Kroeker doesn’t think that eliminating the requirement to report hedge ineffectiveness sacrifices the rigor of the existing hedging rules. “The standard still maintains the high bar [that] in order to achieve hedge accounting you have to have the derivative be highly effective at offsetting the risk that you’re trying to hedge, and that’s maintained,” he says. “And initially [the standard still requires the preparer] to make a quantitative assessment to make that determination.”

Another way the ASU makes life easier for finance and accounting executives is that it gives companies more time to document a hedge, Kroeker notes. In particular, private companies that aren’t financial institutions and certain non-profits won’t have to continuously document their testing of hedge effectiveness.

Instead, FASB decided to provide relief for such companies by lining up the timing of the performance and documentation of effectiveness testing with the issuance of their quarterly and annual financial statements. “Private companies have told us that given their resources, it’s particularly challenging in the current environment to actually have all of that documentation contemporaneously,” Kroeker adds.

The measure also aligns the performance and documentation of hedge testing with the 10-Qs and 10-Ks of  public companies. To be sure, public companies will still have to document their intent to hedge an underlying exposure at the date of entering into the hedge.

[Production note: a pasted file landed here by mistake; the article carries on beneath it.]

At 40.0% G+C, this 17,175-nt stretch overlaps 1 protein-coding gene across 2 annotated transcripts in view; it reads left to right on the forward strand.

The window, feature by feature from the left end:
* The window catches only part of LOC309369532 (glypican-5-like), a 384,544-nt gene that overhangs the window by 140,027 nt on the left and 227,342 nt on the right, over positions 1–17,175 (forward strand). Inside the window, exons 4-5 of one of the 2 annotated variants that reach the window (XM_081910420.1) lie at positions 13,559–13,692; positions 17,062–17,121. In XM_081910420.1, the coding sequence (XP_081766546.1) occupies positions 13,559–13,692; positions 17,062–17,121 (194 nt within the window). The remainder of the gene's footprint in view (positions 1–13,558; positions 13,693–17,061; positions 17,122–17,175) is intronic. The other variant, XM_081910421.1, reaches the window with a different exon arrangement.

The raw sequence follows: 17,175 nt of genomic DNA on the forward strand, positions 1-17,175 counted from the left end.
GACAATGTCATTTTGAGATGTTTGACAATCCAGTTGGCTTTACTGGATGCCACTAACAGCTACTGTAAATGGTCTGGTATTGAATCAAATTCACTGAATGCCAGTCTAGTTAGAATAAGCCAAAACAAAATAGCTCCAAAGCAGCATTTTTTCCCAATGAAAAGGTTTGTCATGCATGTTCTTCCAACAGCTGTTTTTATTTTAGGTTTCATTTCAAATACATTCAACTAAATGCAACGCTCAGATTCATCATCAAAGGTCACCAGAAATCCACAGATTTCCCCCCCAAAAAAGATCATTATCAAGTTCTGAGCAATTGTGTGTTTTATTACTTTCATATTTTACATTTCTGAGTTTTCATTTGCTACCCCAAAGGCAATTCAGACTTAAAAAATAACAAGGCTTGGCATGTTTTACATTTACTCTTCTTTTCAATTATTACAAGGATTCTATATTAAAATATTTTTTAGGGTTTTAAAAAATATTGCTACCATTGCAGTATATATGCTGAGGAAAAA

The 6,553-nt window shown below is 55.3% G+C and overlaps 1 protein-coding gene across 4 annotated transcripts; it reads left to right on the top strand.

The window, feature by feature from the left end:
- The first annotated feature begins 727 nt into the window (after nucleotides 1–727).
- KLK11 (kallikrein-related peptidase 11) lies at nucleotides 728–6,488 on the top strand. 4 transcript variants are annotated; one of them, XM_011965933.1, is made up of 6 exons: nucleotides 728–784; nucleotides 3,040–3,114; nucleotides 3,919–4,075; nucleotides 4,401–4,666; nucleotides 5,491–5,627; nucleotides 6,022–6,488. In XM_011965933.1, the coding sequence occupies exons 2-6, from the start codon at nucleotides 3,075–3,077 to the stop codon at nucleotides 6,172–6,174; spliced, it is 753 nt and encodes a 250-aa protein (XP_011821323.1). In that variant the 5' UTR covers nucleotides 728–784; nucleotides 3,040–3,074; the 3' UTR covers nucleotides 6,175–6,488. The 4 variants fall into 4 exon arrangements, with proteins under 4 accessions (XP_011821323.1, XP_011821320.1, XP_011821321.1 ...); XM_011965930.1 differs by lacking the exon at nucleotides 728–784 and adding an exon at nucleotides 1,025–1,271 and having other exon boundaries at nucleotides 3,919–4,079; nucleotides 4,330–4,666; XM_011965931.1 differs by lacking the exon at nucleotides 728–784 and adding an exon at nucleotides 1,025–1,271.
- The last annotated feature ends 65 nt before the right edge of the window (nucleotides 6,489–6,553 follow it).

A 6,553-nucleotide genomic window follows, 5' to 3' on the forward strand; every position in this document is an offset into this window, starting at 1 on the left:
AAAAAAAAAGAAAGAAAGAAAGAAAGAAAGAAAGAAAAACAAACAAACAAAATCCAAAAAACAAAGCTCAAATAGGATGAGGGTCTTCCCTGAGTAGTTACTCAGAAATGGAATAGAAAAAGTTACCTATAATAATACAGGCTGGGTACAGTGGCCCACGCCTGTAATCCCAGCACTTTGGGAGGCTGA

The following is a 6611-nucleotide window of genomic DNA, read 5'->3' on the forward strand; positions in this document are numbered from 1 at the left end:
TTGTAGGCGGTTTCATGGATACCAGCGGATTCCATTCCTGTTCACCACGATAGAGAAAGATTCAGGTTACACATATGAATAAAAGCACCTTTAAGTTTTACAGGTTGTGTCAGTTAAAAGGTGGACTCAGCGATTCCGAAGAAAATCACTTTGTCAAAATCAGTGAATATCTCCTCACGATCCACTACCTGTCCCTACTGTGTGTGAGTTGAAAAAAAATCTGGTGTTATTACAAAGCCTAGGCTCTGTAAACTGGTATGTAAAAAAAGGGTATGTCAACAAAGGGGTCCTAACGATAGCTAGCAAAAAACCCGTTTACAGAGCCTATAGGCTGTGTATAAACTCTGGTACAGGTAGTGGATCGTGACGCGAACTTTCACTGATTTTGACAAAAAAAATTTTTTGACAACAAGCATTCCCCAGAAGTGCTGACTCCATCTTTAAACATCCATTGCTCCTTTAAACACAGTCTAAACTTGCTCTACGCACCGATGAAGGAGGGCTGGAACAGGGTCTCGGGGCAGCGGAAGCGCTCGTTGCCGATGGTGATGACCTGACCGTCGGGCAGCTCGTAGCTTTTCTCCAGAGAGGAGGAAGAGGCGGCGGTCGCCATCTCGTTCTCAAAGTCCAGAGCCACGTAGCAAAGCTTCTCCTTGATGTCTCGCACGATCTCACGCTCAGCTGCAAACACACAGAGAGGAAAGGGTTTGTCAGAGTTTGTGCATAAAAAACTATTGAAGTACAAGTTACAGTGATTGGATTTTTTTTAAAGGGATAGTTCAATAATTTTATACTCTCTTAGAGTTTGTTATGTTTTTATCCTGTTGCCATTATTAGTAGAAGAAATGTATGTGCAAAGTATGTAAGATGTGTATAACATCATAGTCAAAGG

But the ASU provides some clarity on when public companies should report testing results. Until now, although public companies have had up to three months to do the initial testing of a hedge’s effectiveness, there’s been little guidance about how soon the results of those tests must be documented.

In the absence of guidance, companies have been following the practice of documenting the first hedge tests within 24 to 48 hours. The guidance under the new ASU, however, specifies that public companies have up to three months to document their initial hedge testing.

Overall, in issuing the ASU, FASB wants to change the hedging rules to more closely reflect the underlying economics of derivatives deals and to match the accounting to the way companies actually manage their risks. For instance, the new update will enable companies to account for the specific components of a nonfinancial risk that are being hedged, rather than having to provide the broader reporting that’s currently required.

Thus, according to the ASU, “[the] amendments remove the requirement in current GAAP that only the overall variability in cash flows or variability related to foreign currency risk could be designated as the hedged risk in a cash-flow hedge of a nonfinancial asset.”

“There were a number of commonly employed risk management strategies where the limits of hedge accounting prohibited directly accounting [for] components,” says Kroeker.

In reporting a derivative transaction that covered specifically fluctuations in the price of corn, for instance, a company might be required to calculate and report other expenses, such as insurance and transportation, to be included in a total purchase price. Under the new update, however, “you could hedge directly to a component of the price, which is a commonly employed risk management strategy that the accounting rules didn’t allow you to hedge directly,” Kroeker explains.